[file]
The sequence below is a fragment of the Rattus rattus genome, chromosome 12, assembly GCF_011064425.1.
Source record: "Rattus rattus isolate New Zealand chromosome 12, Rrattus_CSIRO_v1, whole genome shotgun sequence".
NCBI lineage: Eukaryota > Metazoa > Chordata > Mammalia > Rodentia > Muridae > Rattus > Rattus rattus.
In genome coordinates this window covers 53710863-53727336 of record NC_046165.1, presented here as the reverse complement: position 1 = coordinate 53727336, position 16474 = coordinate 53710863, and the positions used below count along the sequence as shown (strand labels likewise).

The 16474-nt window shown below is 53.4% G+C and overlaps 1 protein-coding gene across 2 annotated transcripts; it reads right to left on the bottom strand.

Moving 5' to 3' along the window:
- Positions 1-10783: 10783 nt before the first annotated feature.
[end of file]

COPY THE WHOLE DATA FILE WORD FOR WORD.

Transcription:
The sequence below is a fragment of the Rattus rattus genome, chromosome 12, assembly GCF_011064425.1.
Source record: "Rattus rattus isolate New Zealand chromosome 12, Rrattus_CSIRO_v1, whole genome shotgun sequence".
NCBI lineage: Eukaryota > Metazoa > Chordata > Mammalia > Rodentia > Muridae > Rattus > Rattus rattus.
In genome coordinates this window covers 53710863-53727336 of record NC_046165.1, presented here as the reverse complement: position 1 = coordinate 53727336, position 16474 = coordinate 53710863, and the positions used below count along the sequence as shown (strand labels likewise).

The 16474-nt window shown below is 53.4% G+C and overlaps 1 protein-coding gene across 2 annotated transcripts; it reads right to left on the bottom strand.

Moving 5' to 3' along the window:
- Positions 1-10783: 10783 nt before the first annotated feature.